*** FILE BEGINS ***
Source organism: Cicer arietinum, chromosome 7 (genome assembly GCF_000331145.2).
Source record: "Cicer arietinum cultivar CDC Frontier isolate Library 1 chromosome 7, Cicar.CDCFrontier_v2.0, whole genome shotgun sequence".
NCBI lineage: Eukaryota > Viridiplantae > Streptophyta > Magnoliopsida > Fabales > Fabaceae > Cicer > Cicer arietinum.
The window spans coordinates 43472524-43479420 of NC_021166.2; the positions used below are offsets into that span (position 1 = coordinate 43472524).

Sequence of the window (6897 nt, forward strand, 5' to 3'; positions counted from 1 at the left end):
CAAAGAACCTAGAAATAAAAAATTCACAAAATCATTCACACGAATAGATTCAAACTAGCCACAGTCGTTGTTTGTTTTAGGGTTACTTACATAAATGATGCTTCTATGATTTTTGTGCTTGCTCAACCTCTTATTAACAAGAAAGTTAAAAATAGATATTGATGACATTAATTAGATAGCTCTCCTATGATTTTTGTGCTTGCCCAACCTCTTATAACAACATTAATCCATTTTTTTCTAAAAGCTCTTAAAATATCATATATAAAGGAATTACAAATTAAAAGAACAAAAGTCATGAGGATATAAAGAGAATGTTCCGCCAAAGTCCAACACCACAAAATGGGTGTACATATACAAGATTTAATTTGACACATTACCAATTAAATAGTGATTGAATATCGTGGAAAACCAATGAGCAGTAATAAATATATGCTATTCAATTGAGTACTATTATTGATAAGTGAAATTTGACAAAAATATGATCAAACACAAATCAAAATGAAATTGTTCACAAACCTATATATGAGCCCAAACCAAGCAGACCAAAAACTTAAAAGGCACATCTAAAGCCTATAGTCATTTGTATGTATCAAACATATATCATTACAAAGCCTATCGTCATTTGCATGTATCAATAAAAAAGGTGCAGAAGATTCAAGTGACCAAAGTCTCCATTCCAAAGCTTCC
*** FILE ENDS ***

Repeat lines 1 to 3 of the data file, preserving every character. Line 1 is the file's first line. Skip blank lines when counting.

Source organism: Cicer arietinum, chromosome 7 (genome assembly GCF_000331145.2).
Source record: "Cicer arietinum cultivar CDC Frontier isolate Library 1 chromosome 7, Cicar.CDCFrontier_v2.0, whole genome shotgun sequence".
NCBI lineage: Eukaryota > Viridiplantae > Streptophyta > Magnoliopsida > Fabales > Fabaceae > Cicer > Cicer arietinum.